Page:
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Is Real ID plan on its deathbed?

Some opponents think so. The U.S. Department of Homeland Security, however, vehemently denies that's the case.

The U.S. government's controversial plan to outfit all Americans with uniform electronic identification cards--officially known as Real ID--may be on its deathbed, opponents of the program charged this week.

The U.S. Department of Homeland Security has long said that starting as soon as May 2008, and definitely after May 2013, it will deny state citizens the right to board planes or enter federal buildings unless they show Real ID-compliant documents.

But on a recent conference call with state officials from across the country, Homeland Security Assistant Secretary Richard Barth gave the impression that the agency doesn't plan to punish states that have rejected the rules, according to Timothy Sparapani, senior legislative counsel to the American Civil Liberties Union, and Maine Secretary of State Matthew Dunlap. Barth also reportedly said Homeland Security may push back the deadline until 2015.

"To me, this signals the real end of the Real ID Act because it prevents the government from having any leverage over the states," Sparapani said in a conference call his group organized with reporters Thursday afternoon.

Homeland Security, for its part, vehemently denied any softening of its policy.

"The ACLU is living in a fantasy world," spokeswoman Laura Keehner said. "They continue to spout off erroneous information to confuse and mislead the public about a core finding of the 9/11 Commission and a mandate from Congress. In this instance, they could not be further from the truth."

The ACLU has been one of the loudest voices attacking the regulations, which were passed as part of an emergency war-spending bill in 2005. They and other critics, including privacy advocates and conservative groups, argue that the federal mandate is overly expensive, potentially invasive to privacy, and ineffective in meeting the government's stated goal, which is rooting out terrorists.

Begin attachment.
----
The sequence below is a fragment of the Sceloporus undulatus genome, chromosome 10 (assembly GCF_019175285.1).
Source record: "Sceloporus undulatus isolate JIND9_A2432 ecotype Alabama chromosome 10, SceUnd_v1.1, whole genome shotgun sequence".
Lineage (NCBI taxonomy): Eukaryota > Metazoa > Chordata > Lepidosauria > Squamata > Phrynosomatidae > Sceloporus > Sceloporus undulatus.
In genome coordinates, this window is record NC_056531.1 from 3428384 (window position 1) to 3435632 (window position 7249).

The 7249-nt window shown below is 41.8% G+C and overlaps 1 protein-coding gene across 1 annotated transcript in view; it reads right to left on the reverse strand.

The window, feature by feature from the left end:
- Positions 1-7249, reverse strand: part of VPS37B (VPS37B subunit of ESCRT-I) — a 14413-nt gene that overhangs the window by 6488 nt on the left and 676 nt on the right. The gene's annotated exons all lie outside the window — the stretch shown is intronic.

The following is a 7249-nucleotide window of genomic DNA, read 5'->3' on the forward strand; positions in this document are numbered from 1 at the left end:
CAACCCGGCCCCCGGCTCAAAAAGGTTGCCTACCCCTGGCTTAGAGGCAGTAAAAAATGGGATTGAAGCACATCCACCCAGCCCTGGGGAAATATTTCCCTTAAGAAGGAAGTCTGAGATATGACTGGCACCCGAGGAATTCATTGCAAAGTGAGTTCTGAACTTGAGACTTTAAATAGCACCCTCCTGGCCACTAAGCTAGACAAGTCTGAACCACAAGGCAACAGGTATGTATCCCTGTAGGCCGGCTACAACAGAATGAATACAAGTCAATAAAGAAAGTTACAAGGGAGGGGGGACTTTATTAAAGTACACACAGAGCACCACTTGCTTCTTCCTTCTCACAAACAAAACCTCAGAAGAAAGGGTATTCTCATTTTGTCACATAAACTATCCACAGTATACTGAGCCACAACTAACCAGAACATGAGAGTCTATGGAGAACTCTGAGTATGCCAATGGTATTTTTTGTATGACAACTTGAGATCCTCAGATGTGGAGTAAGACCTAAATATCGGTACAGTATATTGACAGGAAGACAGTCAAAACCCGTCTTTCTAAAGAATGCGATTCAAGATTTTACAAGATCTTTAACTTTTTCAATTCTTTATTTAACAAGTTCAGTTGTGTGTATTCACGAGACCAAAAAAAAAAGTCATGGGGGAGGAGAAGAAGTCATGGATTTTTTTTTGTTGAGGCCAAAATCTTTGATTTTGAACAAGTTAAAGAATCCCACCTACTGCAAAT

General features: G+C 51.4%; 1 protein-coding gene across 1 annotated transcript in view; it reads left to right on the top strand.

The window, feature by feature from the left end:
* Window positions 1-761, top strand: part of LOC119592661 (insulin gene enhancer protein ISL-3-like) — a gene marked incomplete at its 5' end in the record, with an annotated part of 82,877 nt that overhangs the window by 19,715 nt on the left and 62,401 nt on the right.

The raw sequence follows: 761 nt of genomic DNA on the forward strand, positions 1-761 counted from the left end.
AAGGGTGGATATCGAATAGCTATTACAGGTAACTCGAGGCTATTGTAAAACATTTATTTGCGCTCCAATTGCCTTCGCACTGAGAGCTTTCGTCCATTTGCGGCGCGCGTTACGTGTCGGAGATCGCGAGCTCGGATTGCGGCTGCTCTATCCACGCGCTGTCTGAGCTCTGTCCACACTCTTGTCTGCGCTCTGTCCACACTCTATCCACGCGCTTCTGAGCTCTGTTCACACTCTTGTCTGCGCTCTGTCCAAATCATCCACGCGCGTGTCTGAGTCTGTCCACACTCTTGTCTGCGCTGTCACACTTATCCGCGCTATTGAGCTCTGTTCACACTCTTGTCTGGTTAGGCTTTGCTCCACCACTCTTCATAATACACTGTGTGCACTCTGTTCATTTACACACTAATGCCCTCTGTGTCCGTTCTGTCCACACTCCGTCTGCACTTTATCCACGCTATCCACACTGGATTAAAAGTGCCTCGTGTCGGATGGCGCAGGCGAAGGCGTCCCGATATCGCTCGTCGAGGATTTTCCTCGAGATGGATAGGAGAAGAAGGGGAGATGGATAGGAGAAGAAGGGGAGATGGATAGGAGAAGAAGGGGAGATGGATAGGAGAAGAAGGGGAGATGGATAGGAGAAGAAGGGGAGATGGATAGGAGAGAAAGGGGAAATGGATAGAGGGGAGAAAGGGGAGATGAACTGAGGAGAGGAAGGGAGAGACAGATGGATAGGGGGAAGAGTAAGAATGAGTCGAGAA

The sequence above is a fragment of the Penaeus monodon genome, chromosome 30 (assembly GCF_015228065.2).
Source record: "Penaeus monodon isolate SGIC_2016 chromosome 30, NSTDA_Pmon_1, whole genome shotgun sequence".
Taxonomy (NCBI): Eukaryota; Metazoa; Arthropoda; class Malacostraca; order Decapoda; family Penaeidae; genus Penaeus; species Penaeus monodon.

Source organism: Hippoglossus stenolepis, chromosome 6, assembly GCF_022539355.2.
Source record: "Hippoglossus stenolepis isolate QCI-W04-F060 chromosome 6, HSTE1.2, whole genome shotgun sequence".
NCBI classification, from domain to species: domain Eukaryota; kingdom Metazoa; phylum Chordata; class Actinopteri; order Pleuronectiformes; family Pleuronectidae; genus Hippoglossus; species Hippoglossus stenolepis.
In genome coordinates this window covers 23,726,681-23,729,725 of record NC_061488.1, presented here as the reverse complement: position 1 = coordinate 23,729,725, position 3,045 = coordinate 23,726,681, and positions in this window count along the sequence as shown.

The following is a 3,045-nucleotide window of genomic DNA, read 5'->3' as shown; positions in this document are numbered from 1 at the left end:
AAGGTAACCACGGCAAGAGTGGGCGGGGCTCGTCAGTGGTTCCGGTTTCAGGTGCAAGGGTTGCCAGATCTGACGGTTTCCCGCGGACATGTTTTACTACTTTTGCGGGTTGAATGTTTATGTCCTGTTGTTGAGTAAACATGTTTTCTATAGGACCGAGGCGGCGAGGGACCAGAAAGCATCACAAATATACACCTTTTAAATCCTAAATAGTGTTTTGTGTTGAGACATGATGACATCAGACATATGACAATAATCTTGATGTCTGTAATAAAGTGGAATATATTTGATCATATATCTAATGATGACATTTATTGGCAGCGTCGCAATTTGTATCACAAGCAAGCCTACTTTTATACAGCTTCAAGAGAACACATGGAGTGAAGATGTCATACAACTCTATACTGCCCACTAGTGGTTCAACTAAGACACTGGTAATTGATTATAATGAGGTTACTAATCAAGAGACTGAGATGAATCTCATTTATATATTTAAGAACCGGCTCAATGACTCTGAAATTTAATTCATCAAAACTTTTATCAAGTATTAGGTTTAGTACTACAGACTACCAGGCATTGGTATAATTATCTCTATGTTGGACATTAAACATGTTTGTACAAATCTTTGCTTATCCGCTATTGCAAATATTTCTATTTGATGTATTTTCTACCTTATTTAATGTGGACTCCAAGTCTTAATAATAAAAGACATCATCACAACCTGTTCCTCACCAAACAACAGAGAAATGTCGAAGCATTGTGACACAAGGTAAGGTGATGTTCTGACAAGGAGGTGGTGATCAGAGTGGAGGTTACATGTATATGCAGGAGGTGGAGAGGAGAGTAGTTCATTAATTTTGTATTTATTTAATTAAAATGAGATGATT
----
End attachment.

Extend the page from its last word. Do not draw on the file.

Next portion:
Maine government

Dunlap, a Democrat, and Missouri state legislator Jim Guest, a Republican, backed up the ACLU's gloom-and-doom assessment on Thursday's conference call, indicating that they believe Real ID was ill-fated all along. Both of their states are among the 17 states that have now passed laws or resolutions opposing Real ID or outright rejecting its implementation.

"They were asked point-blank, 'What will happen to states that don't participate?'" Dunlap said of his conversation with Homeland Security officials. "The response was, 'Nothing will happen. There will be no penalty. You can still get on a plane.'"

'A practical consequence'
Homeland Security's Keehner declined to comment directly on the conversations referenced by the ACLU and Dunlap, but she disputed their interpretations.

"There will be a practical consequence for residents of states whose leadership chooses the status quo and accepts noncompliant licenses," she said. "For example, they will not (be) able to fly on an aircraft or enter a federal building with a noncompliant license."

One possible way of interpreting Barth's alleged remarks to the state officials is this: Real ID-compliant drivers licenses, per se, won't be the only acceptable form of documentation for those activities when the rules take effect. A U.S. Department of State-issued passport, for instance, or forthcoming border-crossing passport cards are among the list of documents that will suffice, as Homeland Security officials have said before. But it's not clear that was the context for the statements related by the ACLU and the state officials.

Meanwhile, Homeland Security continues to defend the Real ID regime as necessary to improve the authenticity and security of identification documents. Their stated goals are to keep rogue individuals sporting fake credentials from doing harm to Americans and to protect Americans from identity theft.

But opponents of Real ID still predict that the mandate won't hold up as-is, particularly as more states move toward enacting anti-Real ID laws. (Not all states are taking that path, however--New York Governor Eliot Spitzer said earlier this week that his state would be working with Homeland Security to come up with a Real ID-compliant "enhanced driver's license," though details remain murky.)

They also point to the fact that Homeland Security still hasn't issued final rules for the program and to recent steps taken by Congress, including rejection this summer of an extra $300 million in federal grants to help states carry out the plan. Homeland Security didn't respond to questions Friday about when the final rules are expected to be ready.

"It has certainly created a hardship on lots of people," Missouri's Guest said of the requirements.